Because many technology managers have a vested interest in fending off this wave of change, CIOs need to turn a gimlet eye on their staffs (and their own) cost projections, Hugos says. “I would give my estimate to a bunch of hard-nosed accounting and finance guys and see what they say about it.”
Joe Weinman, a Hewlett-Packard executive who is one of HP’s chief spokesmen on cloud computing, predicts a more gradual transition. “I do believe most IT will move into the cloud for consumers and SMBs,” he says. On the other hand, large enterprises have enough systems-management discipline “that the idea that a cloud provider would achieve better, meaningful economies of scale is difficult for me to believe.”
For large enterprises, using a public cloud infrastructure will make sense in special cases, such as when they could profit from renting a large number of computers for a short period to run an intensive calculation quickly, Weinman suggests.
A big company also might use cloud services as a hedge against uncertainty in case a fast-growing new product or business unit stalls, Weinman says. “While you’re growing, it’s easy to say you should just buy servers and keep deploying them. But if you do enter into a period of decline, those assets are like concrete shoes.”
Costs That Lurk in the Cloud
Dirst and Bolick agree that cloud computing also can have hidden or unanticipated costs. Bolick says he underestimated the cloud server capacity he would need to achieve an acceptable level of performance because he made the mistake of treating cloud servers as the equivalent of physical servers.
Because a cloud server actually represents a virtualized slice of memory and processor resources from a pool of servers, its performance may not match what you would expect from a dedicated server in your data center or a colocation facility.
“If I was doing it again, I would essentially overengineer the environment in the cloud. Then, once I had the system stabilized, I would downsize it from there,” Bolick says. “Of course, one of the beauties of the cloud is we were able to ramp up quickly,” correcting the performance problem in a few days.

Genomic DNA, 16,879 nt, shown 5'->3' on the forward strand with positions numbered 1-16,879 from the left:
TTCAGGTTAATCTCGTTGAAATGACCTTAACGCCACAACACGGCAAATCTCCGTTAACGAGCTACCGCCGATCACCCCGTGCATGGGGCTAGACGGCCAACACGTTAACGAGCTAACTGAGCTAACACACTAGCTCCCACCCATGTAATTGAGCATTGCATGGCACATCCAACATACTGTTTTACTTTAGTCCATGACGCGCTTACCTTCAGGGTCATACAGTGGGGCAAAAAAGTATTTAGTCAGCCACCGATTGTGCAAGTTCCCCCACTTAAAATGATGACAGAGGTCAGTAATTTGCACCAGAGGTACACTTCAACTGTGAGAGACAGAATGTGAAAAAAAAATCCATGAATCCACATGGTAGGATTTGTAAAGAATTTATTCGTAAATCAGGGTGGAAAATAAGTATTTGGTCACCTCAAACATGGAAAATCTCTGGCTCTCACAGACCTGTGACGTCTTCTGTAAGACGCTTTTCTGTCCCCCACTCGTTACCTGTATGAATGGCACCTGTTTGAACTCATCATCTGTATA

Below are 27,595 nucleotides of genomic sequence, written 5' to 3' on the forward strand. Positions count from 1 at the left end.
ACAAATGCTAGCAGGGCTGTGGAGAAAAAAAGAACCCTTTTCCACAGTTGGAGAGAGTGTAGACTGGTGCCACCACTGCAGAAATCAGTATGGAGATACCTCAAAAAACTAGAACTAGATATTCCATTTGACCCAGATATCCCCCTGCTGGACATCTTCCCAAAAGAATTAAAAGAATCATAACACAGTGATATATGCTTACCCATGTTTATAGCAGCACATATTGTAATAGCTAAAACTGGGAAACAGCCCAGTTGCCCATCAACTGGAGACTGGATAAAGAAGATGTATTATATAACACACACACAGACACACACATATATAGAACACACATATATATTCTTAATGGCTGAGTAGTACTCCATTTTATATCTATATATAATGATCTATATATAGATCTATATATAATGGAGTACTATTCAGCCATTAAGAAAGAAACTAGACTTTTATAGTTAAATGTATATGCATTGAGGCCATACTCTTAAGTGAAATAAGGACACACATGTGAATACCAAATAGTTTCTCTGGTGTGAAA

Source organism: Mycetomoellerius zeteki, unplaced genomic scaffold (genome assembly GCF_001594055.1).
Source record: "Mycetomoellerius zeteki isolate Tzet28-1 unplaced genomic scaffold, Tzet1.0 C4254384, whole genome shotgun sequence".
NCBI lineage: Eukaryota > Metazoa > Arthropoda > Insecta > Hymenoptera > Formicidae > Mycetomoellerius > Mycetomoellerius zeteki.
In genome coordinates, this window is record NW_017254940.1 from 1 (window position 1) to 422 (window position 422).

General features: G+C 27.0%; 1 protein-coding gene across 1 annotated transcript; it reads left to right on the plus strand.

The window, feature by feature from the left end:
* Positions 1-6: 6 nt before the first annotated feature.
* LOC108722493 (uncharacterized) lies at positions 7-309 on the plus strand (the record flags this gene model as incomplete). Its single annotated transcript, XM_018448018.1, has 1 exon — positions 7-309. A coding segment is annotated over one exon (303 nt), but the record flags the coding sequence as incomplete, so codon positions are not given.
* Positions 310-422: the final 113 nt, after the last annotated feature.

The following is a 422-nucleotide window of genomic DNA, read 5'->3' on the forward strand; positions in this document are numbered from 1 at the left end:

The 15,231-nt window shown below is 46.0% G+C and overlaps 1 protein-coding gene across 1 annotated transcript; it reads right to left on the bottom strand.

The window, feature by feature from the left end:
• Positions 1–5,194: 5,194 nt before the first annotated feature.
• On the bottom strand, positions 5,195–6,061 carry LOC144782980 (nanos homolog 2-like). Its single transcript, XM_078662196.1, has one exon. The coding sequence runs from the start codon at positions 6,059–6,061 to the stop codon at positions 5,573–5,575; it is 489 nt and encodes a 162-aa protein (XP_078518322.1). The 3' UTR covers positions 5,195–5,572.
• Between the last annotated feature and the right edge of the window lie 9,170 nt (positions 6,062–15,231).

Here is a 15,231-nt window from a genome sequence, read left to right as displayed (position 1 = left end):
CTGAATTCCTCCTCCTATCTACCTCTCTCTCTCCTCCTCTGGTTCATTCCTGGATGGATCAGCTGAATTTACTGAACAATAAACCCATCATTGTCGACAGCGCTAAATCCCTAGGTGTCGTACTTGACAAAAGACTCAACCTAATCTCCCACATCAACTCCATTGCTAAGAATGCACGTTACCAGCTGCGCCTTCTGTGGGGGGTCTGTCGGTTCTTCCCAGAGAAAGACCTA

And when transitioning to the cloud, your cost model should allow for a few months of running the new and old systems in parallel, which will lead to a spike in expenses.
Organizations that have adopted principles of service-oriented architecture will be in the best position to take advantage of cloud technologies, Dirst says, while those that have not may need to play catch-up. That might mean training staff, upgrading middleware, or both.
Dirst admits he underestimated the management and monitoring costs associated with cloud apps. Because traditional enterprise-network-management tools don’t do a good job of tracking cloud apps, his department has had to script its own monitoring routines so it knows when a cloud app—or the integration between an app and enterprise systems—stops working.
“That usually costs more than we had expected,” Dirst says. Still, he sees good ROI, combined with the ability to deliver new capabilities faster in the cloud environment. That’s particularly true of SaaS apps, which typically deliver new features instantly two or three times a year. When a traditional software vendor releases a new version, it’s usually three to six months before DeVry can roll it out with confidence.
In the overall cost equation, “Not having to go through that? How does that commercial go? Priceless,” says Dirst.
David F. Carr is a freelance writer based in Florida.